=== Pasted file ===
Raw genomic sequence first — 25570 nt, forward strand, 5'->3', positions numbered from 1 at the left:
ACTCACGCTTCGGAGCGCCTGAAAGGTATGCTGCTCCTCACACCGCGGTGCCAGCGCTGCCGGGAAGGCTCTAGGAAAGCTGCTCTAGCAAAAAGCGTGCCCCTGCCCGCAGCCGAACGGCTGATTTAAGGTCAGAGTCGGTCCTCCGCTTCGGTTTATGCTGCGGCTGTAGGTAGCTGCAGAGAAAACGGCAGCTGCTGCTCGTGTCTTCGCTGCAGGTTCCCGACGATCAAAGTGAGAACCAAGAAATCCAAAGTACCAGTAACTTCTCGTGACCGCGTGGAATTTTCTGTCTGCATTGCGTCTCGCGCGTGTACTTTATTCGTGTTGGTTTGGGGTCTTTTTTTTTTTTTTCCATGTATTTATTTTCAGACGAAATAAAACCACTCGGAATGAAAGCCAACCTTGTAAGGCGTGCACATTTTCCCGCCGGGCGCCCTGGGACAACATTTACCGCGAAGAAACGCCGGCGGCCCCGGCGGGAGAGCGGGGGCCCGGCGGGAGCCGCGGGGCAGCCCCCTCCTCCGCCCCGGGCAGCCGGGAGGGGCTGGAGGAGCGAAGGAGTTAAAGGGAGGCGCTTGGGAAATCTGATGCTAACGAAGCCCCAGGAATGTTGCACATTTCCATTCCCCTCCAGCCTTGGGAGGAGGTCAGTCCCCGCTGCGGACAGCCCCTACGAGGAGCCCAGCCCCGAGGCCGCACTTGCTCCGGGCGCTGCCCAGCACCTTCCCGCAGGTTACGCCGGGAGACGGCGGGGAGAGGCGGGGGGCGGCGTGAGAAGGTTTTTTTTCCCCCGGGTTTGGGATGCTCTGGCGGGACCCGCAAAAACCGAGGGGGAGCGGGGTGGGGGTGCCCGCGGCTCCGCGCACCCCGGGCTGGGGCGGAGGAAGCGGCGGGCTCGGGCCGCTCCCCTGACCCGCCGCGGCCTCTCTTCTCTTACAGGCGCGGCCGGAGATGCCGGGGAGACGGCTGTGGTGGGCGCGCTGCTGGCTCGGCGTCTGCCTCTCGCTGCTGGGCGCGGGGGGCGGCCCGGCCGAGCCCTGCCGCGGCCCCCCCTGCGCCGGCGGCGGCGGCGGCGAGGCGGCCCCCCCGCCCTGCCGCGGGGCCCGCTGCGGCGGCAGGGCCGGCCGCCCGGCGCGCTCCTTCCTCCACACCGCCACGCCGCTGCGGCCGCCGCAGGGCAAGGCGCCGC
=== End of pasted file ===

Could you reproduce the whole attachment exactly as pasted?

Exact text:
Raw genomic sequence first — 25570 nt, forward strand, 5'->3', positions numbered from 1 at the left:
ACTCACGCTTCGGAGCGCCTGAAAGGTATGCTGCTCCTCACACCGCGGTGCCAGCGCTGCCGGGAAGGCTCTAGGAAAGCTGCTCTAGCAAAAAGCGTGCCCCTGCCCGCAGCCGAACGGCTGATTTAAGGTCAGAGTCGGTCCTCCGCTTCGGTTTATGCTGCGGCTGTAGGTAGCTGCAGAGAAAACGGCAGCTGCTGCTCGTGTCTTCGCTGCAGGTTCCCGACGATCAAAGTGAGAACCAAGAAATCCAAAGTACCAGTAACTTCTCGTGACCGCGTGGAATTTTCTGTCTGCATTGCGTCTCGCGCGTGTACTTTATTCGTGTTGGTTTGGGGTCTTTTTTTTTTTTTTCCATGTATTTATTTTCAGACGAAATAAAACCACTCGGAATGAAAGCCAACCTTGTAAGGCGTGCACATTTTCCCGCCGGGCGCCCTGGGACAACATTTACCGCGAAGAAACGCCGGCGGCCCCGGCGGGAGAGCGGGGGCCCGGCGGGAGCCGCGGGGCAGCCCCCTCCTCCGCCCCGGGCAGCCGGGAGGGGCTGGAGGAGCGAAGGAGTTAAAGGGAGGCGCTTGGGAAATCTGATGCTAACGAAGCCCCAGGAATGTTGCACATTTCCATTCCCCTCCAGCCTTGGGAGGAGGTCAGTCCCCGCTGCGGACAGCCCCTACGAGGAGCCCAGCCCCGAGGCCGCACTTGCTCCGGGCGCTGCCCAGCACCTTCCCGCAGGTTACGCCGGGAGACGGCGGGGAGAGGCGGGGGGCGGCGTGAGAAGGTTTTTTTTCCCCCGGGTTTGGGATGCTCTGGCGGGACCCGCAAAAACCGAGGGGGAGCGGGGTGGGGGTGCCCGCGGCTCCGCGCACCCCGGGCTGGGGCGGAGGAAGCGGCGGGCTCGGGCCGCTCCCCTGACCCGCCGCGGCCTCTCTTCTCTTACAGGCGCGGCCGGAGATGCCGGGGAGACGGCTGTGGTGGGCGCGCTGCTGGCTCGGCGTCTGCCTCTCGCTGCTGGGCGCGGGGGGCGGCCCGGCCGAGCCCTGCCGCGGCCCCCCCTGCGCCGGCGGCGGCGGCGGCGAGGCGGCCCCCCCGCCCTGCCGCGGGGCCCGCTGCGGCGGCAGGGCCGGCCGCCCGGCGCGCTCCTTCCTCCACACCGCCACGCCGCTGCGGCCGCCGCAGGGCAAGGCGCCGC